We have developed algorithms and computer based tools for simulating the effect of combinations of signals on lymphocyte responses to illustrate the manner of operation of costimulation and cytokine based regulation. Furthermore, our tools allow time series data of cell division and cell number to be dissected to provide kinetic parameters such as average time to first division, subsequent division time and the proportion of cells that die in each division (Deenick et al. 2003. J. Immunol. 2003:4963).


The cellular calculus modeling framework enables a quantitative dissection of proliferation, survival and differentiation data to accurately predict and simulate apparently complex cell behaviour.


Work done in collaboration with Elissa K. Deenick, Jhagvaral Hasbold, Edwin D. Hawkins, Hilary F. Todd, Lynn M. Corcoran, David M. Tarlinton, and Stuart G. Tangye.

Role of Antibiotics and Fungal Microflora in T cell-Mediated Regulation of Inflammatory Responses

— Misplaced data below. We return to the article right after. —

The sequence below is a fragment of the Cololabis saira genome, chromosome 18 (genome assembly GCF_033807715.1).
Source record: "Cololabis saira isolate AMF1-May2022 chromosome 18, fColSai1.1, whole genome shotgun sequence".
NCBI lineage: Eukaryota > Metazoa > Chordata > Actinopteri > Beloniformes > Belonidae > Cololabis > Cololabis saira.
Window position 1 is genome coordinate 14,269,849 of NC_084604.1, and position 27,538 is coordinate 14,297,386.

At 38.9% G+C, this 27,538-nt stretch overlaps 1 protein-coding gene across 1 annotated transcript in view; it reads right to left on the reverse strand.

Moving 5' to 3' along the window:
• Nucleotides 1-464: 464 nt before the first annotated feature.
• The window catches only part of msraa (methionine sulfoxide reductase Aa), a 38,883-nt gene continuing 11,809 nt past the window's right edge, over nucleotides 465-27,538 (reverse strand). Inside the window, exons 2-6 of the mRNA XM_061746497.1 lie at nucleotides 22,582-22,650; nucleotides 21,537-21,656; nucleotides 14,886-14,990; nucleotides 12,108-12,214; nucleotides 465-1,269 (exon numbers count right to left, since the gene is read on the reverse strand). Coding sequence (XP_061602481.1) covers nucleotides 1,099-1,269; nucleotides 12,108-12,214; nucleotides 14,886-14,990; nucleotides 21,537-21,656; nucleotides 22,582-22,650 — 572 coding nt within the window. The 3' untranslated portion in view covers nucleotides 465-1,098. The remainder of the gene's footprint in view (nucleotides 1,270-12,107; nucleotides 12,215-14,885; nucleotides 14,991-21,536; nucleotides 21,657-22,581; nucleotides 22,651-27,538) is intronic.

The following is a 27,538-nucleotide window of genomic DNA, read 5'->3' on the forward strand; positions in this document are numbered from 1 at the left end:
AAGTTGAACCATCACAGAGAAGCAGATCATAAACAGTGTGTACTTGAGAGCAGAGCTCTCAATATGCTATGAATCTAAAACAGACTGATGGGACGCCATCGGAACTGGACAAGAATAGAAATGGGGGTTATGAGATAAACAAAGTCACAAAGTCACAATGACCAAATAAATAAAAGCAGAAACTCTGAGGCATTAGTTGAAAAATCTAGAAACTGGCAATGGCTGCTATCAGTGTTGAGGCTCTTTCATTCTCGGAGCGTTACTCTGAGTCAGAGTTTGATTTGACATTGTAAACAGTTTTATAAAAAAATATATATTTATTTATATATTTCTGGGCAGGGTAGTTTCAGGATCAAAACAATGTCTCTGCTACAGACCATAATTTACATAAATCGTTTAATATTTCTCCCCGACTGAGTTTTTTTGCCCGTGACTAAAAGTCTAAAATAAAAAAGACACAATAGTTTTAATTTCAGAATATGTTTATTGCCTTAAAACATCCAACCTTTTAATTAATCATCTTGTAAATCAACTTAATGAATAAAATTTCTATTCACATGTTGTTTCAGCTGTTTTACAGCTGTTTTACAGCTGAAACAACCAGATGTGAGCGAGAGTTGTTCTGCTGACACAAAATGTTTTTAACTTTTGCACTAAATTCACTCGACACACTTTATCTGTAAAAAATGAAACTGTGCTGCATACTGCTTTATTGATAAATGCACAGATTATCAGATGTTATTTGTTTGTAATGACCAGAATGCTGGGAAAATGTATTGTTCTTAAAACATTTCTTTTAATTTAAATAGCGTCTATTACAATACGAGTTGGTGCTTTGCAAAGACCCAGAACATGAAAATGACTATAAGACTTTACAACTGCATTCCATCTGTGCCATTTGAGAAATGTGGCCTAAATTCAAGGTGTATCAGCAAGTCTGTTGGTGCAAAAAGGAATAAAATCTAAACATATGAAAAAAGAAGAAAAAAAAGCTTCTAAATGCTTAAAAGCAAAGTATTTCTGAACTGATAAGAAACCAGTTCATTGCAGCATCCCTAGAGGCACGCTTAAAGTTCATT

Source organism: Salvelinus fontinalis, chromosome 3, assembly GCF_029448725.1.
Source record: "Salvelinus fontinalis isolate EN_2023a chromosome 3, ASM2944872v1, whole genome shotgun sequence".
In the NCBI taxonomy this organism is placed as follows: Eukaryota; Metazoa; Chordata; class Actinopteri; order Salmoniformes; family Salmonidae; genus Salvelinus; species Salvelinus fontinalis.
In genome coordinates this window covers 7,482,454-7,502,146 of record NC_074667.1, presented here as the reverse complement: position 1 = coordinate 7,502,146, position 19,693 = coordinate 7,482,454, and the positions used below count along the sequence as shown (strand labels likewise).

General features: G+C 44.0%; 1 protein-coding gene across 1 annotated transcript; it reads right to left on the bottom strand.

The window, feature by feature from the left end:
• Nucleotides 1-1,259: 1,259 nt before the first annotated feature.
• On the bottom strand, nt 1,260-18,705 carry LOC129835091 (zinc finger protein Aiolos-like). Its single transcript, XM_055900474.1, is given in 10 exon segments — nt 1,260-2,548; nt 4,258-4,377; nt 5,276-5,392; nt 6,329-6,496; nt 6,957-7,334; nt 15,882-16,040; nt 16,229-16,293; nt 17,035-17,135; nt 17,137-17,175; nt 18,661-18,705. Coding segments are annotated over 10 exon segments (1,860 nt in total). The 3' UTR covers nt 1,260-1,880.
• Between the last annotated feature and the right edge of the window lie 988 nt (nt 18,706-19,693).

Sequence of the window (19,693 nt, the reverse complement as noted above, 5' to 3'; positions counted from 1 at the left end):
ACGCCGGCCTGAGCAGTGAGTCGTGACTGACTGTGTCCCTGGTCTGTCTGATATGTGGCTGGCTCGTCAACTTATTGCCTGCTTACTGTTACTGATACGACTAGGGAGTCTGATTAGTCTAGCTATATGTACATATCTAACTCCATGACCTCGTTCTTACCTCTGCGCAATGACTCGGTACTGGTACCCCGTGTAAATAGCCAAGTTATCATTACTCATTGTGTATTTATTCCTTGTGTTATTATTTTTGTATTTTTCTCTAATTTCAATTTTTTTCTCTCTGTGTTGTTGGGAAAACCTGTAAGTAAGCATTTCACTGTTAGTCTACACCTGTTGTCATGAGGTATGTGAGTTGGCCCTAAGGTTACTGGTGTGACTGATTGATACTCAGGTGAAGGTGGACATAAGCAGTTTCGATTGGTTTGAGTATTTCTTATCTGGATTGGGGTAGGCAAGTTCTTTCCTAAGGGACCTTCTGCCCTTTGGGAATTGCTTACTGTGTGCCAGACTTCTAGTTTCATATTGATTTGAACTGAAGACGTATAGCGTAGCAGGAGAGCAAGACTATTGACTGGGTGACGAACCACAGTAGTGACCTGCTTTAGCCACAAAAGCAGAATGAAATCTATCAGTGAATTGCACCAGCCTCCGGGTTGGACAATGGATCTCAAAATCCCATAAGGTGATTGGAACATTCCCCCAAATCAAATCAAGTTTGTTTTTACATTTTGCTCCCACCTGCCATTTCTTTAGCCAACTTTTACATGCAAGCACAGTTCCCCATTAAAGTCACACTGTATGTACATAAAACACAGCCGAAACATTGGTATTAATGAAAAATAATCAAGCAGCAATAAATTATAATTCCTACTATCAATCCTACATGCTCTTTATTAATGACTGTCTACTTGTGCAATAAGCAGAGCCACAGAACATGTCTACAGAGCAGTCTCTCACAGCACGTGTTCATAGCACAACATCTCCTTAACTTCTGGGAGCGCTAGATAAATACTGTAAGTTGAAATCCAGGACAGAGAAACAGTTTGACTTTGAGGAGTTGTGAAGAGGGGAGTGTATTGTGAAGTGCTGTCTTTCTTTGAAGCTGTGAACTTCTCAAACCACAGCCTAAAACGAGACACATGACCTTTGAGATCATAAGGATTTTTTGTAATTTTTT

There is significant concern about the dramatic increase in the incidence of inflammatory diseases in the past two decades in "westernized" countries. The most notable examples are allergies/asthma, diabetes, inflammatory bowel disease, autoimmunity and heart disease/atherosclerosis. A common feature among these diseases is that they are all diseases characterized by an over-exuberant inflammatory response in the diseased tissue. Unfortunately, there is a significant gap in our understanding of how the immune system normally modulates and down-regulates inflammatory responses. This is in contrast to the mechanisms of inflammation where there is a significant body of information about both the development and amplification of inflammatory responses. Why is the incidence of inflammatory diseases increasing? How are "normal" inflammatory responses, which are required to effectively handle infectious microbes, kept under control and shut down? These are the global questions our research is addressing, focusing on inflammatory responses in the airways, i. e. allergies and asthma. The significant increase in allergy and asthma in westernized countries correlates with the widespread use of antibiotics and alterations in fecal microflora. Antibiotics also lead to growth of the yeast Candida albicans. We have previously published a number of reports demonstrating that fungi can secrete potent prostaglandin-like immune response modulators (oxylipins). We have developed a novel mouse model of antibiotic-induced gastrointestinal microflora disruption that includes enhanced gastrointestinal yeast colonization and have demonstrated that antibiotic therapy can drive the development of a T cell-mediated airway allergic response to mold in genetically disparate "normal" mice. The underlying mechanism of microbial-host immunologic communication remains to be elucidated but there is data to suggest that the gastrointestinal microflora may play a role in the development of regulatory (Th3/Treg) responses, which are potent regulators of inflammatory processes.